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Re: Journey of family run sawmill
« Reply #11 on: April 10, 2018, 10:23:25 PM »
Thanks for starting the topic, I'm sure it will be an inspiration and learning experience in both directions.  Lots of smart and experienced folks here on the Forum.   
Looks like you had to move a lot of dirt formfill in that building.  Such hilly ground will have its challenges, but looks like you have the equipment and energy to deal with it.  
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Offline starmac

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Re: Journey of family run sawmill
« Reply #12 on: April 10, 2018, 10:50:15 PM »
There is a small mill 150 miles or so south of here that is set up extremely well  for just a guy or two to run. It is big for this country, but small compared to the big mills. 
Anyway they have a sawdust and chip burner that is automated and supplies all the heat for their two dry kilns, and all of their buildings, and it is in extreme cold country. When they are sawing, the sawdust is augered straight into the burner. They chip and store all their slabs and also supply fuel for two different schools that heats with with the chips too. I think they built most of their green chains,and sorting tables and such themselves. It is owned by a couple of great guys, I can probably get you their number if you want to talk to them, I looked their burner system over once, but couldn't tell you a lot about it, myself. They also burn all their planer shavings, all of their scrap as far as I know, it really is a very efficient run outfit.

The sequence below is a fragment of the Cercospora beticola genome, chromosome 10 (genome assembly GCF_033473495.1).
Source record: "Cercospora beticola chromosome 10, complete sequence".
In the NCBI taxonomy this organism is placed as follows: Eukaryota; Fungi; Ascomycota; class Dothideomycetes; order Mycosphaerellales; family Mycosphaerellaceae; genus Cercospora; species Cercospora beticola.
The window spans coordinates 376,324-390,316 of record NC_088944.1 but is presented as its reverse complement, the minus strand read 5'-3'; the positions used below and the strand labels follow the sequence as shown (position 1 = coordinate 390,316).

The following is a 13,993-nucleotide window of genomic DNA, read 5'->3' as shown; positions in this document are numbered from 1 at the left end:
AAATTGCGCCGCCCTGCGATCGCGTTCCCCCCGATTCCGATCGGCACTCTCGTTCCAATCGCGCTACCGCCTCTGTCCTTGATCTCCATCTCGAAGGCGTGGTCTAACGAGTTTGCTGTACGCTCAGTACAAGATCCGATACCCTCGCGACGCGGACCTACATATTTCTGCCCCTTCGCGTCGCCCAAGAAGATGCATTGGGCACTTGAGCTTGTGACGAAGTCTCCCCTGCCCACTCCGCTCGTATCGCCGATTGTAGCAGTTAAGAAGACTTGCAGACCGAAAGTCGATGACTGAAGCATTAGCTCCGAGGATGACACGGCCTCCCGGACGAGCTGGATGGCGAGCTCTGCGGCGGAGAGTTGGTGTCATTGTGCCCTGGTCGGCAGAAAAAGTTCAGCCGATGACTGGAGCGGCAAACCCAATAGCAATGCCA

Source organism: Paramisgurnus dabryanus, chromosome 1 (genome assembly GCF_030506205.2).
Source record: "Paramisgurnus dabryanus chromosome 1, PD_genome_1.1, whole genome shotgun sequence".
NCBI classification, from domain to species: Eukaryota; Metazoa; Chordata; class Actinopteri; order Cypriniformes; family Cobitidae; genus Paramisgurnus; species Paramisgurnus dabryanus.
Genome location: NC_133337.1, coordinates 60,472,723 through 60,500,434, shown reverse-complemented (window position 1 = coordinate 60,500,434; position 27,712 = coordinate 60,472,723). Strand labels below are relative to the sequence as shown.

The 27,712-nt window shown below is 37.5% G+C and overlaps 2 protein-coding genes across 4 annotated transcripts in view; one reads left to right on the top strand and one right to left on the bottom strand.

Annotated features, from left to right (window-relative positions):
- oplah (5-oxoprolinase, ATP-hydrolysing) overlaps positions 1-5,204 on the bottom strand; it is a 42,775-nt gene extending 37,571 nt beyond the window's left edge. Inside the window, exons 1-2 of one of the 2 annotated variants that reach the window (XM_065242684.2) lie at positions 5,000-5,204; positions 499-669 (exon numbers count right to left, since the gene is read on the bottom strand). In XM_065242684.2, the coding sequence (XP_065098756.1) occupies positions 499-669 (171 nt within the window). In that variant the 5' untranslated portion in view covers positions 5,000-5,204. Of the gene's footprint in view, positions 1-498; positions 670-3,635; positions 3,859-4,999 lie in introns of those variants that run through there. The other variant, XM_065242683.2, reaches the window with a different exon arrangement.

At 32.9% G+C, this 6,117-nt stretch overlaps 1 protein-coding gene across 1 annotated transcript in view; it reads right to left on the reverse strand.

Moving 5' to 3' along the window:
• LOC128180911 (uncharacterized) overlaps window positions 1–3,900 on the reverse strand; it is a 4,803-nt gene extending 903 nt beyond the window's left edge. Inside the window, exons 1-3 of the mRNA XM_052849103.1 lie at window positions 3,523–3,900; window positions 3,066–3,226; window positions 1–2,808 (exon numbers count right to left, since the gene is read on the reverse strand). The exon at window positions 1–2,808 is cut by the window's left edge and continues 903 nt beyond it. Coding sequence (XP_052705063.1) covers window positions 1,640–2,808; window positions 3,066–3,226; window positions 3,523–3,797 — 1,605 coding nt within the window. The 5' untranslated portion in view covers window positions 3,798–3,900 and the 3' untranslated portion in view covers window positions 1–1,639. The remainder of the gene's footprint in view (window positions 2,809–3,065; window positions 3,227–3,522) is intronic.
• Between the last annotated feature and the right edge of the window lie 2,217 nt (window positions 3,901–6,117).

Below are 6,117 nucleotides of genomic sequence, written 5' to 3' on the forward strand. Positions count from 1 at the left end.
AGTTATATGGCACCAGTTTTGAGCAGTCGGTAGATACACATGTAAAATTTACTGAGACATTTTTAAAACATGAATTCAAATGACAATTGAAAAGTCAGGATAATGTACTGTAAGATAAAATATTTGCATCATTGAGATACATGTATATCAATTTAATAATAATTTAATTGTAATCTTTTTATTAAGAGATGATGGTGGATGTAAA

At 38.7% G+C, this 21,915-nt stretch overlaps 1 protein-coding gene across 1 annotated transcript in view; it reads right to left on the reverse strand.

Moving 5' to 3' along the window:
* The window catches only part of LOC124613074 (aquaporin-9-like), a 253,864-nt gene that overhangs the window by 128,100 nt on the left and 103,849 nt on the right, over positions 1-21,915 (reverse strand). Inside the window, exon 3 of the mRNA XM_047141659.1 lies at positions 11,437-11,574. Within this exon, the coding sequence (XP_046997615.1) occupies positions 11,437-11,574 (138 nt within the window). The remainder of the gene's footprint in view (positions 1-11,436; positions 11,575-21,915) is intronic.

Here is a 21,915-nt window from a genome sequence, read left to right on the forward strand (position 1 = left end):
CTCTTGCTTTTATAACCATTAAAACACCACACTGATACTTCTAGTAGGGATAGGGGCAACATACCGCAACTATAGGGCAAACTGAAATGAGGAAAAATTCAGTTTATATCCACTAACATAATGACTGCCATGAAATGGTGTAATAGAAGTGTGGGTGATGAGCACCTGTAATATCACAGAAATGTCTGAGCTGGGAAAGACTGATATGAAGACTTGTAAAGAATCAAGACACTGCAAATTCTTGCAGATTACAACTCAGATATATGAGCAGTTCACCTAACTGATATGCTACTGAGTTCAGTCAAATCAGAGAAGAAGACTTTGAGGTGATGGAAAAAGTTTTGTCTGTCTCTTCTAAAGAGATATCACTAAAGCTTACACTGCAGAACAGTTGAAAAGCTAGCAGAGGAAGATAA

There main business is 3 sided tongue and groove house logs, but also make log siding and tongue and groove lumber too.
To tell you the truth, for what you are doing, it might pay you to take a mini vacation and tour their outfit, like I said they are great guys, and would show you the specifics of their whole operation.

When shopping for an edger, don't overlook the thomas edgers, they make some good products too, and have a reputation of being good to deal with too.